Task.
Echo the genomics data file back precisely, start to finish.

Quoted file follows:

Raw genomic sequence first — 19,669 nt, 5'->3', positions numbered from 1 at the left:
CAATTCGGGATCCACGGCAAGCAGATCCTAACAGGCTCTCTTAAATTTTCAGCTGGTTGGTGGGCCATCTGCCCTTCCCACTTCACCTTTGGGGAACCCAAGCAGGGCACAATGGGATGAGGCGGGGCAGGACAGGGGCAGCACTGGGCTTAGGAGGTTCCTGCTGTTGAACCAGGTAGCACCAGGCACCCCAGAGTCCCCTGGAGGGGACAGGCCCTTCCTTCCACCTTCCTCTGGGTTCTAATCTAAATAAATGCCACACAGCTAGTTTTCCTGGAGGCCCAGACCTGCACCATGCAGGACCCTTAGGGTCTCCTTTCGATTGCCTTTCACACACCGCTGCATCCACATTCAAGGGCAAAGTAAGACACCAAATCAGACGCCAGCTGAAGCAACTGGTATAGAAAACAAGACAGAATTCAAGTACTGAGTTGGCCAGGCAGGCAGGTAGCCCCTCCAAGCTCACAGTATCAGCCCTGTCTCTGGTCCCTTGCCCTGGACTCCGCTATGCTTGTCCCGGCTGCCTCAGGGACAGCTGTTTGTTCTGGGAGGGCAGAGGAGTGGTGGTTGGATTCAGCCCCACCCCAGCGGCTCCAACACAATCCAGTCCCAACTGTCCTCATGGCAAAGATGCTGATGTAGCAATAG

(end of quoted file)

Raw genomic sequence first — 19,669 nt, 5'->3', positions numbered from 1 at the left:
CAATTCGGGATCCACGGCAAGCAGATCCTAACAGGCTCTCTTAAATTTTCAGCTGGTTGGTGGGCCATCTGCCCTTCCCACTTCACCTTTGGGGAACCCAAGCAGGGCACAATGGGATGAGGCGGGGCAGGACAGGGGCAGCACTGGGCTTAGGAGGTTCCTGCTGTTGAACCAGGTAGCACCAGGCACCCCAGAGTCCCCTGGAGGGGACAGGCCCTTCCTTCCACCTTCCTCTGGGTTCTAATCTAAATAAATGCCACACAGCTAGTTTTCCTGGAGGCCCAGACCTGCACCATGCAGGACCCTTAGGGTCTCCTTTCGATTGCCTTTCACACACCGCTGCATCCACATTCAAGGGCAAAGTAAGACACCAAATCAGACGCCAGCTGAAGCAACTGGTATAGAAAACAAGACAGAATTCAAGTACTGAGTTGGCCAGGCAGGCAGGTAGCCCCTCCAAGCTCACAGTATCAGCCCTGTCTCTGGTCCCTTGCCCTGGACTCCGCTATGCTTGTCCCGGCTGCCTCAGGGACAGCTGTTTGTTCTGGGAGGGCAGAGGAGTGGTGGTTGGATTCAGCCCCACCCCAGCGGCTCCAACACAATCCAGTCCCAACTGTCCTCATGGCAAAGATGCTGATGTAGCAATAG